The French economy posted little growth in the third quarter as household spending stagnated and a sharp rise in inflation in October highlighted the headwinds ahead in the final quarter of the year.

The French economy grew by 0.2% in the July-September period, in line with market expectations, according to preliminary data from the official statistical agency INSEE.

Meanwhile, consumer prices in October soared. In EU harmonized terms, inflation increased by 1.3% month-on-month, driven by the cost of oil products and food prices.

The year-on-year rate stood at 7.1%, compared to 6.2% in the previous month, according to INSEE, surpassing the previous record of 6.8% reached in July by the second largest economy in the euro zone.

The rise in inflation in October came after two consecutive months of slowdown in consumer prices. France has fared better than its neighbors in reining in price rises, although some economists have warned that its heavy spending on general protection for households was postponing the impact.

The French data comes a day after the European Central Bank raised interest rates again, concerned about rapid price growth. It raised its deposit rate by another 75 basis points, to 1.5%, the highest level since 2009.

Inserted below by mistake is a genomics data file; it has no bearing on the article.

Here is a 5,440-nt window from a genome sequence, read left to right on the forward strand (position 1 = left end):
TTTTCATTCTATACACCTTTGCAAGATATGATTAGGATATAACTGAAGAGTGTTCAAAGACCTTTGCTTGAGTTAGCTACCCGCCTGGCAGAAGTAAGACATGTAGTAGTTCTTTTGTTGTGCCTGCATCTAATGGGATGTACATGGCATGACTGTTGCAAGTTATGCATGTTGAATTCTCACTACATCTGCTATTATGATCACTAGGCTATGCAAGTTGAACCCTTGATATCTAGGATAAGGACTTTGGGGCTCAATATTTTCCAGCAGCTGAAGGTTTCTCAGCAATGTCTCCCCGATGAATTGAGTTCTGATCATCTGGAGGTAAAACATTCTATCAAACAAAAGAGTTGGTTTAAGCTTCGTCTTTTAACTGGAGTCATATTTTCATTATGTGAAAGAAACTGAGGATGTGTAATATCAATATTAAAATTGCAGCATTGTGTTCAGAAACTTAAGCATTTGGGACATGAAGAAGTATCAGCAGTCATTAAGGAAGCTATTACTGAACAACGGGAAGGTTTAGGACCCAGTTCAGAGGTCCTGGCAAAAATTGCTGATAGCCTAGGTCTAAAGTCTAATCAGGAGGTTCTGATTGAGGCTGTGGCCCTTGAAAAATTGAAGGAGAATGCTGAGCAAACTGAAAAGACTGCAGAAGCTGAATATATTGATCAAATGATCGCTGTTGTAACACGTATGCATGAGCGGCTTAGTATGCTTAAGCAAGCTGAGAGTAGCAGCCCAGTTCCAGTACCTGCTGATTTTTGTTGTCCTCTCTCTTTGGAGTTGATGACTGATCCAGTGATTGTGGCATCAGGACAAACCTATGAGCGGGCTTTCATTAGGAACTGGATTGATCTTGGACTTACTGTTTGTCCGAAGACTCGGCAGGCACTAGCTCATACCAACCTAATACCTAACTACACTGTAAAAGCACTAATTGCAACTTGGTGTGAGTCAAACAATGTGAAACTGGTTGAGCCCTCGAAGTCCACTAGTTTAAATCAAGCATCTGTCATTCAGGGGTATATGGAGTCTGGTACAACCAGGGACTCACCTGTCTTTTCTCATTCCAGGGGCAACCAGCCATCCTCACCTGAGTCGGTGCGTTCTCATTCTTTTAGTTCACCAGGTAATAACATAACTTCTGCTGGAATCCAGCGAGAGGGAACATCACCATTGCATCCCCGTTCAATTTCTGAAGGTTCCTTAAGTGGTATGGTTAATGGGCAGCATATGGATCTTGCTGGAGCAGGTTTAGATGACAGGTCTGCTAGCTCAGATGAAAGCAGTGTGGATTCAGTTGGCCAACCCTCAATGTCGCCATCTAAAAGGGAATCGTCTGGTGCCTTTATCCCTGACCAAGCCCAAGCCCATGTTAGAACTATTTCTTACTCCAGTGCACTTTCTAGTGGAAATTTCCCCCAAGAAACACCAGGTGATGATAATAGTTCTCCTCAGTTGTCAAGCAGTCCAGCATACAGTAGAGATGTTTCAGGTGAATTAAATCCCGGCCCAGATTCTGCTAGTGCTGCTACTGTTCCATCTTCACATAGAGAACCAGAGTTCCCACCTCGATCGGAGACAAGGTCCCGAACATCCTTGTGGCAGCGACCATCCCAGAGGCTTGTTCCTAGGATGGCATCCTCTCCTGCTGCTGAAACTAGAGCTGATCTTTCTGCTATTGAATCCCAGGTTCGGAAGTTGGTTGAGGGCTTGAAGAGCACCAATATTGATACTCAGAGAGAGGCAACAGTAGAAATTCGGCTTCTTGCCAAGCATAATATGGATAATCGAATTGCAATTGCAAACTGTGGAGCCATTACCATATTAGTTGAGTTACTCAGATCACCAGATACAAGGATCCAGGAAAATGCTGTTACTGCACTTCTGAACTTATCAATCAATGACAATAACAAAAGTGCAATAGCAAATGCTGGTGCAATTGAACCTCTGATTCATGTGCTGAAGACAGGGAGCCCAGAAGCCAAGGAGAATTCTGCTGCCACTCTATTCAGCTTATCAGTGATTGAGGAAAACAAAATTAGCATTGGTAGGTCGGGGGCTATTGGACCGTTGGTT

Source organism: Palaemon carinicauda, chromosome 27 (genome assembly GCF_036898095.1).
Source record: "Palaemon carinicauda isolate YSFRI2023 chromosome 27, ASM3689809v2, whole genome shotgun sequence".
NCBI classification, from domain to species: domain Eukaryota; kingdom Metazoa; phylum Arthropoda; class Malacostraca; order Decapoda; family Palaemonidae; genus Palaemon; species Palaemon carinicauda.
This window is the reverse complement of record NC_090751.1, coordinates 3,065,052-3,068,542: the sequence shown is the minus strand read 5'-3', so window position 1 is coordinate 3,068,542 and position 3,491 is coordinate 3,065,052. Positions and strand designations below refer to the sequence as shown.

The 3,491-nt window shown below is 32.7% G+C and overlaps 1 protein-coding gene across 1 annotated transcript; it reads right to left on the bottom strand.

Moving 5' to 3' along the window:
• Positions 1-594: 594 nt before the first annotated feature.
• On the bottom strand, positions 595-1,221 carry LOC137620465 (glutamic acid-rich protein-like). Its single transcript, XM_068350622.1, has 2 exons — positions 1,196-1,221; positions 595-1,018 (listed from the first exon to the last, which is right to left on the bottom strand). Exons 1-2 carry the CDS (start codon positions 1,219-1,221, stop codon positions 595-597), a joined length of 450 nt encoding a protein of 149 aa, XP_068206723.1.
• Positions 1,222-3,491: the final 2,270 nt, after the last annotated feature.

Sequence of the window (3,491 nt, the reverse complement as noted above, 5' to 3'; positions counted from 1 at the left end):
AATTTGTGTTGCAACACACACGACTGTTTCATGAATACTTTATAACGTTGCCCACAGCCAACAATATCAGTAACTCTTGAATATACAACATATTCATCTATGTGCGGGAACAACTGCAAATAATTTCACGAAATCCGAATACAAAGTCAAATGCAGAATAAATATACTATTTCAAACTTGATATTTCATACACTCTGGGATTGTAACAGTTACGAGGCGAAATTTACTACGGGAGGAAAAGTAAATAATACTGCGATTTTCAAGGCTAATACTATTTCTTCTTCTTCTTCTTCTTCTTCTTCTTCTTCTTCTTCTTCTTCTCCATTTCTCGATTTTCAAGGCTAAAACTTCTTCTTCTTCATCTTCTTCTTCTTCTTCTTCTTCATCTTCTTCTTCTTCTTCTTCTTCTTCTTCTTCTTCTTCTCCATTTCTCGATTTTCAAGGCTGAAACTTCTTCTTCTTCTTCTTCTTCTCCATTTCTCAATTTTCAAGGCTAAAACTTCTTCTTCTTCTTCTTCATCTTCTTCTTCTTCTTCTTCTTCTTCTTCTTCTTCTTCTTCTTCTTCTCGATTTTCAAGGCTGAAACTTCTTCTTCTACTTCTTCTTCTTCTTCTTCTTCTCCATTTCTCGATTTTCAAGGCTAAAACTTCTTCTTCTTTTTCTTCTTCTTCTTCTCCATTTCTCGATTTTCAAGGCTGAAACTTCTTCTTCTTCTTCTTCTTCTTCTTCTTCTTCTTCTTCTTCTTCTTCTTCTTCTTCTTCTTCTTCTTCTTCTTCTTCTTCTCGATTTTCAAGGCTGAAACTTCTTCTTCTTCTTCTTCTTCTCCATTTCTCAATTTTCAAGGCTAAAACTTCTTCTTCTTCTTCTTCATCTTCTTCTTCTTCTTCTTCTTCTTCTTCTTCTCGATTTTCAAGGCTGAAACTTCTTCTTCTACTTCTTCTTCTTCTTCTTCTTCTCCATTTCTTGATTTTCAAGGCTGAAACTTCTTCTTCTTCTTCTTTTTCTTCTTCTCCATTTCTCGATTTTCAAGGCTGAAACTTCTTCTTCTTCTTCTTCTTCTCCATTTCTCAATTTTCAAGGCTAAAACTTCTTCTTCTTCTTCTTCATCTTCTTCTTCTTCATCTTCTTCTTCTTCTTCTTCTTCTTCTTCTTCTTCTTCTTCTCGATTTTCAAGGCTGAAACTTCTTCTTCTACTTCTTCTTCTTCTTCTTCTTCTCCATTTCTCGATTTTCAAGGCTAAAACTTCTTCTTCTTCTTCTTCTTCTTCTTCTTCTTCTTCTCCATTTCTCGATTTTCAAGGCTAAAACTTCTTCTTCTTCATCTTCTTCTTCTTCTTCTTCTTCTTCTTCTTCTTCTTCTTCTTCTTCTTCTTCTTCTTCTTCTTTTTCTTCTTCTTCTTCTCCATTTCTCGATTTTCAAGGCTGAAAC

The INSEE forecast at the beginning of the month a stagnation of growth for the last three months of the year.

The outlook for France remains difficult as inventories are likely to contribute negatively to growth from next quarter, according to analysts at ING.

“In fact, deteriorating order books and the current high level of inventories are likely to lead to a voluntary reduction of inventories by companies in the coming months.”

“Furthermore, with investment at half-staff, risks to energy supply, persistently high inflation and a general slowdown in export demand, it is difficult to expect a strong recovery in growth in the second half of 2023.”

French President Emmanuel Macron warned monetary policymakers this month during a newspaper interview against “demand destruction.”

ECB President Christine Lagarde on Thursday rejected political criticism that rapid rate hikes threaten to push the euro zone into recession, arguing that her job is to control inflation.

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